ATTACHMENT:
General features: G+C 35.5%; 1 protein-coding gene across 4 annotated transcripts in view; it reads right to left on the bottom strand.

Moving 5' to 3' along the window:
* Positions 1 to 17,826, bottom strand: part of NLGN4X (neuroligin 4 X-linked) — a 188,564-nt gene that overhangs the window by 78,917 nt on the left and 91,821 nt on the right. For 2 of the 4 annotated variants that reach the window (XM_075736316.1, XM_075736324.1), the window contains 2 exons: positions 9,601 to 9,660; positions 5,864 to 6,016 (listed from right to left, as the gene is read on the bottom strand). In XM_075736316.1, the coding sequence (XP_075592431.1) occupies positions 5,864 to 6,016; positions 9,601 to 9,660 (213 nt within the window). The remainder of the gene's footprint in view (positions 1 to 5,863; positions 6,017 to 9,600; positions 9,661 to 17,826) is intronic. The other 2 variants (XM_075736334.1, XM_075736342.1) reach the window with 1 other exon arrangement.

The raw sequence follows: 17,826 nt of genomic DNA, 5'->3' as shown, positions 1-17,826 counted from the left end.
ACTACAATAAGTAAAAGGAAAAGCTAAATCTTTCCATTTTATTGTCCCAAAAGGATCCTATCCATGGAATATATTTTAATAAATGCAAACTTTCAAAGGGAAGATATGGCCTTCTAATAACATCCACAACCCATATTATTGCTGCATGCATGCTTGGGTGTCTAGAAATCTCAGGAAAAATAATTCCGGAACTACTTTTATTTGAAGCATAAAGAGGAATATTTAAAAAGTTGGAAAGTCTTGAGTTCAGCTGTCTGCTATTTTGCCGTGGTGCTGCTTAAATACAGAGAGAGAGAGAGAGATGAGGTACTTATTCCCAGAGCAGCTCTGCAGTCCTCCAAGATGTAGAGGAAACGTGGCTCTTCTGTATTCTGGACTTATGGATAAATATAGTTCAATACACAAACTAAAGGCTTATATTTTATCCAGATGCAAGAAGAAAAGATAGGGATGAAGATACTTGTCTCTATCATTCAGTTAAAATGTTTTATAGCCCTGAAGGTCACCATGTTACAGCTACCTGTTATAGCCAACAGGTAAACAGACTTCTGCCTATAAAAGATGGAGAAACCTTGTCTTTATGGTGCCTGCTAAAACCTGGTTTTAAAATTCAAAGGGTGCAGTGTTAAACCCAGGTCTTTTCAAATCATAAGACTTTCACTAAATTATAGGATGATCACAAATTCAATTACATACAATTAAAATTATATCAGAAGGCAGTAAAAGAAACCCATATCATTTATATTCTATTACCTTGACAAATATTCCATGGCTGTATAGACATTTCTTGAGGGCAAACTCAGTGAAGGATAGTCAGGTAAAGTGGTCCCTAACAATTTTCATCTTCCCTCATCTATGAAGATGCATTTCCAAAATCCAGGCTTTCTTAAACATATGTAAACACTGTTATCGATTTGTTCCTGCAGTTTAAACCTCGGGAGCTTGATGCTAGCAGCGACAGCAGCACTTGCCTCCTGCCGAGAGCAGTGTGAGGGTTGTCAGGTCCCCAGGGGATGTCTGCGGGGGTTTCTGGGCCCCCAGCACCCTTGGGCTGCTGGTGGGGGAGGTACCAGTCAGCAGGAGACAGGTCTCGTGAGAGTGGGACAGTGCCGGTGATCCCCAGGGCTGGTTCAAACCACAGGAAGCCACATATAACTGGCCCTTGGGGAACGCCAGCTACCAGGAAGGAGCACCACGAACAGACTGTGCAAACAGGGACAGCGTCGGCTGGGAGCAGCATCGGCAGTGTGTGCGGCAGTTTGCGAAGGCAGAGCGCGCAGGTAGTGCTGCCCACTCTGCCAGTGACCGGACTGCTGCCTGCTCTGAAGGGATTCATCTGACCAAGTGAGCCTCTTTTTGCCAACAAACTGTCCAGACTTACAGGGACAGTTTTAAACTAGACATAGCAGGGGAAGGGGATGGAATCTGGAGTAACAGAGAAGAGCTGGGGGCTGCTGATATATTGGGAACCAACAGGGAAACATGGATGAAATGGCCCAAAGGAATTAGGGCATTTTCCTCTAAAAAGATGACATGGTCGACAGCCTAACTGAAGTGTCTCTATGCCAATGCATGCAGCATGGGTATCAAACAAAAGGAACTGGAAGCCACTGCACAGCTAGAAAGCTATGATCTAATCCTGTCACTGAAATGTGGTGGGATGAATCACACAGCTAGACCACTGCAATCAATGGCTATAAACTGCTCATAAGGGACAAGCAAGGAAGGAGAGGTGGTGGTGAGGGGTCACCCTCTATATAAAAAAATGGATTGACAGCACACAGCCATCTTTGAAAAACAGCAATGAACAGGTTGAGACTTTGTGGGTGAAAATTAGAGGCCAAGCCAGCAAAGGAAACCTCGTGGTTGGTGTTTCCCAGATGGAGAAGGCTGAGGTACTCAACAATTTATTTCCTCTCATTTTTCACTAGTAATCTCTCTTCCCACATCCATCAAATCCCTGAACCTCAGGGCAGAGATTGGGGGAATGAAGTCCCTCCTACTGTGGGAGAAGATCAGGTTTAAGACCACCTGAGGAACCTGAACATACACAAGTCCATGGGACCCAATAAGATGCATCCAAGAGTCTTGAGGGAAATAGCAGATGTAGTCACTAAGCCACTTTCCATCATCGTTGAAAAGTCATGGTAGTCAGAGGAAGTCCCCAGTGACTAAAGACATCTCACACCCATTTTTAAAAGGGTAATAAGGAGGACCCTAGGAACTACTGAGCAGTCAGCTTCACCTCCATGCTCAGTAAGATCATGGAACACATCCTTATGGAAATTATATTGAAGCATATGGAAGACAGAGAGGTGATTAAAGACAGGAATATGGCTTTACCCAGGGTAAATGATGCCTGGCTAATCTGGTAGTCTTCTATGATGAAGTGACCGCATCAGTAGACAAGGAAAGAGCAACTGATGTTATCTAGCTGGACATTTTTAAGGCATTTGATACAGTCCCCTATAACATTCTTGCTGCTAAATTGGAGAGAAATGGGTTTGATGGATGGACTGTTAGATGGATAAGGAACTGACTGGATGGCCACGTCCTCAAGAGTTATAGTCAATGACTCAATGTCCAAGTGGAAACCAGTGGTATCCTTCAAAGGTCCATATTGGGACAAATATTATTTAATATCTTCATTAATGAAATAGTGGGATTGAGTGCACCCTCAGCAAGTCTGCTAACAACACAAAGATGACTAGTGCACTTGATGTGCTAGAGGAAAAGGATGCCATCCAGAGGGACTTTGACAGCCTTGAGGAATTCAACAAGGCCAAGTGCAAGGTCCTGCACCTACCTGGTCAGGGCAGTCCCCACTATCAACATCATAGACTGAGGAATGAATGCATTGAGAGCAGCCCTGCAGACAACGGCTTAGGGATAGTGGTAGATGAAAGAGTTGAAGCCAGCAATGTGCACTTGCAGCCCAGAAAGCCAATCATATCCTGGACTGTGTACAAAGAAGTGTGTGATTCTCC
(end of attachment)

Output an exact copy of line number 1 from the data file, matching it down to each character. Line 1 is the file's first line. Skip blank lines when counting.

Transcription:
General features: G+C 35.5%; 1 protein-coding gene across 4 annotated transcripts in view; it reads right to left on the bottom strand.